In the 1960s, with more people choosing to fly as airfares dipped, the inter-island ferry service fell on hard times. In 1965, the company converted the second ship named Maori, which arrived in 1953, to a roll-on roll-off ferry and in 1966 took delivery of a purpose-built RORO ferry, the 8,943-ton Wahine. But two years later the Wahine sank in Wellington Harbour drowning 51 people. The lost ship was replaced on the overnight service by the slightly larger and beautiful looking second Rangatira in 1972, but this coincided with passengers choosing the shorter, three hour daylight crossing on the Picton–Wellington ferries. The Maori was withdrawn in 1974 and the Rangatira followed two years later.


Picton’s first dedicated ferry was the Tamahine of 1925. Famous for her permanent list and unsettling corkscrew motion in heavy seas, the ‘Tam’ crossed Cook Strait until 1962, making this vessel one of the longest serving ferries to ply New Zealand waters. Her replacement, the RORO Aramoana, owned by the Railways Department, introduced a transport revolution. Her huge stern door enabled crews to load and discharge cargo in about an hour, linking the road and rail systems of the two main islands nearly seamlessly for the first time. By 1974 there were four government-owned RORO rail ferries.

The 1990s brought competition to the interisland ferry services. Strait Shipping entered service as a livestock carrier in 1992. In 2002, and rebranded as Blueridge, the company introduced an alternative to the government ferries by offering a ship designed for passenger service. Today, Blueridge has three decently sized vessels plying the Wellington-Picton run.

In 2009 the largest ferry operating in New Zealand waters was the 22,365-ton Kaitaki, which could carry 1,600 passengers. This, along with two other ships, are marketed by the government owned company as ‘Interislanders’. They are now tired ships prone to frequent breakdowns but new ones are planned with delivery dates put back on numerous occasions.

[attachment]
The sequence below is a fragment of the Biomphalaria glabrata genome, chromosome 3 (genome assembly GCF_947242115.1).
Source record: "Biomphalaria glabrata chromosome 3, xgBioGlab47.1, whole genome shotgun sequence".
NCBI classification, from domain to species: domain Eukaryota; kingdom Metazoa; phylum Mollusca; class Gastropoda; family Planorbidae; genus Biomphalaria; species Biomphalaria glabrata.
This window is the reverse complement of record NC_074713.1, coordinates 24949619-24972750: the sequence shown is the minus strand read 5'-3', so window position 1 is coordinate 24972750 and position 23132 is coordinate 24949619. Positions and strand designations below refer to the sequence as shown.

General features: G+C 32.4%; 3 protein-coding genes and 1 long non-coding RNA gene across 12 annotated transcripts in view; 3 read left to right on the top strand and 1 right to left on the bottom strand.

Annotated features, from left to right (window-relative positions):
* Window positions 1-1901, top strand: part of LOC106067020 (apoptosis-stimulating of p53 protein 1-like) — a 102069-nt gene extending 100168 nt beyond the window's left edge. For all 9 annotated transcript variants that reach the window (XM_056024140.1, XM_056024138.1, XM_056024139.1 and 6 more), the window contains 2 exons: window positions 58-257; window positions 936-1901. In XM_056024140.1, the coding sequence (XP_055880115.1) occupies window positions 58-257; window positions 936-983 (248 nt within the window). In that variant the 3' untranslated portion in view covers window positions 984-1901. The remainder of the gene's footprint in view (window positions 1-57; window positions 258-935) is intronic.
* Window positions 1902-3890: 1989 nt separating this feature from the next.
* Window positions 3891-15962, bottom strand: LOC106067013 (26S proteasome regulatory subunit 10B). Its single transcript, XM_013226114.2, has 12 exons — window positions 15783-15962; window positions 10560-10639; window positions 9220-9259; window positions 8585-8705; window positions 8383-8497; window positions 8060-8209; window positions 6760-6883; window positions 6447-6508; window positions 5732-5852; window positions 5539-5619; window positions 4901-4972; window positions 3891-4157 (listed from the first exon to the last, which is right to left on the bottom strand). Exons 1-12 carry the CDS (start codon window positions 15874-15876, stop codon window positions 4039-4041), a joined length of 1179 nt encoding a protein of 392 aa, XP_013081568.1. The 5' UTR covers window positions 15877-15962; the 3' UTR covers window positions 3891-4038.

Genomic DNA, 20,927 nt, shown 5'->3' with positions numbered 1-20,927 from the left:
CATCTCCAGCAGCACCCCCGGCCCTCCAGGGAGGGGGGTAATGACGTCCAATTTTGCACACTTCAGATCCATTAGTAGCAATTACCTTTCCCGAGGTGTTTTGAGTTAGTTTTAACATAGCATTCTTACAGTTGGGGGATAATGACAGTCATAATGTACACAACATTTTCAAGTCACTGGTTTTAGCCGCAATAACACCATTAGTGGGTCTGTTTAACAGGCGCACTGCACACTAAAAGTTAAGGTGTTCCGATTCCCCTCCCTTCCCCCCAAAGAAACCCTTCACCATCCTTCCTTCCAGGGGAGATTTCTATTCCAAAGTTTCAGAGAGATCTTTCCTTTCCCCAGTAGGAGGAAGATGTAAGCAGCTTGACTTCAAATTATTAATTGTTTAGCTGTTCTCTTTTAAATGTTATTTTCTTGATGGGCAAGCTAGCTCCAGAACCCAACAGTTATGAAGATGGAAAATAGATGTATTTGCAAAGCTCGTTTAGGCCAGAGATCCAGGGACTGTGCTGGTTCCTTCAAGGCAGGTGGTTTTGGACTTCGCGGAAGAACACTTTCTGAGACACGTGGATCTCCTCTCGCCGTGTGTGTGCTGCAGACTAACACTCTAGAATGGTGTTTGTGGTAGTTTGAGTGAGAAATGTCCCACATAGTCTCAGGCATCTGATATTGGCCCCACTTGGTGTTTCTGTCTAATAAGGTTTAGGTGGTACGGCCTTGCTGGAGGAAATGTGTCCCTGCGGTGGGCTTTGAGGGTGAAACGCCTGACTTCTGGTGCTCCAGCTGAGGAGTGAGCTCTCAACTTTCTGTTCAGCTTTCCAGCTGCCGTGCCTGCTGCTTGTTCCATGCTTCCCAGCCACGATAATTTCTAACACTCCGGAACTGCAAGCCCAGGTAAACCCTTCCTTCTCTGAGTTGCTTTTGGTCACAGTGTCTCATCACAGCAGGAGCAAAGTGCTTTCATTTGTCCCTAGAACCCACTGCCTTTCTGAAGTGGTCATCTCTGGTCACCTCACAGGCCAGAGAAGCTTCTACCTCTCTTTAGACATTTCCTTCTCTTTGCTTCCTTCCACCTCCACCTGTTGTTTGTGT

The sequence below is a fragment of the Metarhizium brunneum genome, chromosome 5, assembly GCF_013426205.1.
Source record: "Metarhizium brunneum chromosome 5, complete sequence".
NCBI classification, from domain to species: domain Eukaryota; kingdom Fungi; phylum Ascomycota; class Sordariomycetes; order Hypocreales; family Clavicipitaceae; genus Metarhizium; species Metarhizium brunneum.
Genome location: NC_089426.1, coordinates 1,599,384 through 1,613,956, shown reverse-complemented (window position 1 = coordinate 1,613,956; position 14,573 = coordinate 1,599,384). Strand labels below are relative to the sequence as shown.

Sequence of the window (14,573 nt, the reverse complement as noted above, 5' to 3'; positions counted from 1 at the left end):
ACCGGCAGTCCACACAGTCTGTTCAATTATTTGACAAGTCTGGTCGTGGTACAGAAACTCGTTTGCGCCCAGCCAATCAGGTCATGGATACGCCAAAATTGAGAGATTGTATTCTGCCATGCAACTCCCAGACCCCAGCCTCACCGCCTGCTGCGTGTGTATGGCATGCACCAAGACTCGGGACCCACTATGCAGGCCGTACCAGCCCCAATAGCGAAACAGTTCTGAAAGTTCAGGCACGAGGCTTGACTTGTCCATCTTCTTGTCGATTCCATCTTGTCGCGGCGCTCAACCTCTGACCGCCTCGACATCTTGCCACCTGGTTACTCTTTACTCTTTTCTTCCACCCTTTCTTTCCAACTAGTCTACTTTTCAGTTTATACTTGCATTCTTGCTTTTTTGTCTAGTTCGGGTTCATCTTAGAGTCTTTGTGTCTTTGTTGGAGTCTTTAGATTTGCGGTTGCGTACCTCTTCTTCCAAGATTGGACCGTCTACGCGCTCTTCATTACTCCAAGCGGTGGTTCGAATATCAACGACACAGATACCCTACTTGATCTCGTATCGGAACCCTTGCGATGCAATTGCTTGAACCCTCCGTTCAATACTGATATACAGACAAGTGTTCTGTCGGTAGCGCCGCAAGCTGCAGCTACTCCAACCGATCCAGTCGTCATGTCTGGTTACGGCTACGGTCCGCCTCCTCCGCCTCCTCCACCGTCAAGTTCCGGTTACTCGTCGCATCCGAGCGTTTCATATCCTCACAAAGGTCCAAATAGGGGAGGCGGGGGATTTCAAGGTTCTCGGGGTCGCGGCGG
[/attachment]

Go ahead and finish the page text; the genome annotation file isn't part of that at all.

In the summer of 1994, Tranz Rail launched its fast ferry the Lynx which carried up to 760 passengers and 230 cars during the summer season. It could complete the 98km (61miles) Wellington to Picton crossing in one and three quarter hours, cutting the crossing time in half. It was known as the ‘vomit comet’ so there was a price to pay for speed. However, speed restrictions aimed at limiting coastal damage from the vessel’s wash resulted in a slower voyage saving just 45 minutes over the conventional ships. The service ended in 2005.

During the 1990s, a number of other fast ferries were introduced to service the Cook Strait traffic but all were dramatically short lived. In December 1994, Christchurch businessman Brooke McKenzie started the Sea Shuttle. It lasted the summer. The following December, the Straitrunner began a Paremata to Picton service but the company went bung five months later. In February 1998, the Mana Seacat catamaran re-introduced a Cook Strait service from Paremata to Picton which also lasted just five months. In May 1999 Fast Cat Ferries introduced the TopCat, which lasted for six months. The trouble with these vessels was they were passenger only and not able to transport vehicles.


With no rail links to other main centres, Nelson depended on ships, which by the early 1900s had a thrice-weekly service to and from Wellington via Picton. In 1908, however, to meet a demand by business travellers for a direct service, the Anchor Company built a small ship for an overnight run. In 1929, to meet increasing demand, the company bought two former West Coast ferries. However by 1949 when Anchor introduced the impressive 3,566-ton Ngaio, air travel was taking a toll on shipping passenger numbers. The last sailing between Nelson and Wellington was in 1953.

Recently, the Cook Strait ferries have been in the news due to frequent breakdowns creating chaos with the country’s transport network and frustration with thousands of passengers. It is hoped the new ships due in two years will run smoothly and keep goods and people flowing between the two islands.

Ceidrik Heward